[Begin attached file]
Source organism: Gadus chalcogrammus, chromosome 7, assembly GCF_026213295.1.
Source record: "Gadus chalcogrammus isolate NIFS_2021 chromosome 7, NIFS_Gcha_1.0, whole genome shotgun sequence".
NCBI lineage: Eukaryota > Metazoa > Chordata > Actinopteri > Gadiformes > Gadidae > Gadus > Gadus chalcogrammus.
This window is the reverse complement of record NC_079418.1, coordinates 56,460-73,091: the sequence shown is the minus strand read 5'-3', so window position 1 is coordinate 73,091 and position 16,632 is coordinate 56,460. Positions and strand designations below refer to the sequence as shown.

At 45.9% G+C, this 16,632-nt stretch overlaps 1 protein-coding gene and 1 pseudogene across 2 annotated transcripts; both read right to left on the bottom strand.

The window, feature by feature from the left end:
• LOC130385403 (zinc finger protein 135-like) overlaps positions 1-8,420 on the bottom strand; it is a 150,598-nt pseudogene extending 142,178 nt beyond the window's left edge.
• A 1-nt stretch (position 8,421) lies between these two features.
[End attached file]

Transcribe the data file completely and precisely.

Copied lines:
Source organism: Gadus chalcogrammus, chromosome 7, assembly GCF_026213295.1.
Source record: "Gadus chalcogrammus isolate NIFS_2021 chromosome 7, NIFS_Gcha_1.0, whole genome shotgun sequence".
NCBI lineage: Eukaryota > Metazoa > Chordata > Actinopteri > Gadiformes > Gadidae > Gadus > Gadus chalcogrammus.
This window is the reverse complement of record NC_079418.1, coordinates 56,460-73,091: the sequence shown is the minus strand read 5'-3', so window position 1 is coordinate 73,091 and position 16,632 is coordinate 56,460. Positions and strand designations below refer to the sequence as shown.

At 45.9% G+C, this 16,632-nt stretch overlaps 1 protein-coding gene and 1 pseudogene across 2 annotated transcripts; both read right to left on the bottom strand.

The window, feature by feature from the left end:
• LOC130385403 (zinc finger protein 135-like) overlaps positions 1-8,420 on the bottom strand; it is a 150,598-nt pseudogene extending 142,178 nt beyond the window's left edge.
• A 1-nt stretch (position 8,421) lies between these two features.